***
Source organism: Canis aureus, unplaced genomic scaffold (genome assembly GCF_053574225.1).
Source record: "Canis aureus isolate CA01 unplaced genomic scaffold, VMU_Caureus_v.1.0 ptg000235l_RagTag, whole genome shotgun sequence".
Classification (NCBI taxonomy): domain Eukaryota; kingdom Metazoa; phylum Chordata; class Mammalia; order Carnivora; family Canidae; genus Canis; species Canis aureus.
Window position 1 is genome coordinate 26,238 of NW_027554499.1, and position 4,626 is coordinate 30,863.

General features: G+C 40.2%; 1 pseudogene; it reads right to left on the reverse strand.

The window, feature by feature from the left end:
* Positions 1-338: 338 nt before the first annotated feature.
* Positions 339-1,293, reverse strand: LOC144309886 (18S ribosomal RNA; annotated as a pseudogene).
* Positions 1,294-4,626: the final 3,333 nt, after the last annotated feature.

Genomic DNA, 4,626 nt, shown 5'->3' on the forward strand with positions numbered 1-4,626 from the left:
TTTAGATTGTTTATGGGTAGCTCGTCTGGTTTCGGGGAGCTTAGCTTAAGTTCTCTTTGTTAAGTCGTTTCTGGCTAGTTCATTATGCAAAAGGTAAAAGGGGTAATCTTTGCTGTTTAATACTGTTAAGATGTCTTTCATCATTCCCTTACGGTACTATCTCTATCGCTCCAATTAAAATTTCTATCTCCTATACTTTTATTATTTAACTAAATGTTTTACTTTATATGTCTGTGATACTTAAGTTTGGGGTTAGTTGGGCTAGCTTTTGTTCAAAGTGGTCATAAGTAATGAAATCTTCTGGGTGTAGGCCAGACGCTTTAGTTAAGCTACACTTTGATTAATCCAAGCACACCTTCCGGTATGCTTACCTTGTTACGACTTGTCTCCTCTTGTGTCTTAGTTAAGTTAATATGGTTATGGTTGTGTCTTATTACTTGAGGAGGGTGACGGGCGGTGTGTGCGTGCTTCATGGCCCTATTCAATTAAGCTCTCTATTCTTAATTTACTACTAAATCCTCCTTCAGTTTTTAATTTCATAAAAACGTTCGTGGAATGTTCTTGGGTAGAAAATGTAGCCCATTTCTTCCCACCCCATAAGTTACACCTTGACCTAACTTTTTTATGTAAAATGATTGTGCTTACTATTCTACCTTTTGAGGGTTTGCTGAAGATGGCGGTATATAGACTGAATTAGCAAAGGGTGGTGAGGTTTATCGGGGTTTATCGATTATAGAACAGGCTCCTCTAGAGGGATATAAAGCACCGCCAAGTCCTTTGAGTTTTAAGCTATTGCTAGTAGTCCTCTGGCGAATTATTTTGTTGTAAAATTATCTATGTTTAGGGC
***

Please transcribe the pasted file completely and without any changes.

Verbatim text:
Source organism: Canis aureus, unplaced genomic scaffold (genome assembly GCF_053574225.1).
Source record: "Canis aureus isolate CA01 unplaced genomic scaffold, VMU_Caureus_v.1.0 ptg000235l_RagTag, whole genome shotgun sequence".
Classification (NCBI taxonomy): domain Eukaryota; kingdom Metazoa; phylum Chordata; class Mammalia; order Carnivora; family Canidae; genus Canis; species Canis aureus.
Window position 1 is genome coordinate 26,238 of NW_027554499.1, and position 4,626 is coordinate 30,863.

General features: G+C 40.2%; 1 pseudogene; it reads right to left on the reverse strand.

The window, feature by feature from the left end:
* Positions 1-338: 338 nt before the first annotated feature.
* Positions 339-1,293, reverse strand: LOC144309886 (18S ribosomal RNA; annotated as a pseudogene).
* Positions 1,294-4,626: the final 3,333 nt, after the last annotated feature.

Genomic DNA, 4,626 nt, shown 5'->3' on the forward strand with positions numbered 1-4,626 from the left:
TTTAGATTGTTTATGGGTAGCTCGTCTGGTTTCGGGGAGCTTAGCTTAAGTTCTCTTTGTTAAGTCGTTTCTGGCTAGTTCATTATGCAAAAGGTAAAAGGGGTAATCTTTGCTGTTTAATACTGTTAAGATGTCTTTCATCATTCCCTTACGGTACTATCTCTATCGCTCCAATTAAAATTTCTATCTCCTATACTTTTATTATTTAACTAAATGTTTTACTTTATATGTCTGTGATACTTAAGTTTGGGGTTAGTTGGGCTAGCTTTTGTTCAAAGTGGTCATAAGTAATGAAATCTTCTGGGTGTAGGCCAGACGCTTTAGTTAAGCTACACTTTGATTAATCCAAGCACACCTTCCGGTATGCTTACCTTGTTACGACTTGTCTCCTCTTGTGTCTTAGTTAAGTTAATATGGTTATGGTTGTGTCTTATTACTTGAGGAGGGTGACGGGCGGTGTGTGCGTGCTTCATGGCCCTATTCAATTAAGCTCTCTATTCTTAATTTACTACTAAATCCTCCTTCAGTTTTTAATTTCATAAAAACGTTCGTGGAATGTTCTTGGGTAGAAAATGTAGCCCATTTCTTCCCACCCCATAAGTTACACCTTGACCTAACTTTTTTATGTAAAATGATTGTGCTTACTATTCTACCTTTTGAGGGTTTGCTGAAGATGGCGGTATATAGACTGAATTAGCAAAGGGTGGTGAGGTTTATCGGGGTTTATCGATTATAGAACAGGCTCCTCTAGAGGGATATAAAGCACCGCCAAGTCCTTTGAGTTTTAAGCTATTGCTAGTAGTCCTCTGGCGAATTATTTTGTTGTAAAATTATCTATGTTTAGGGC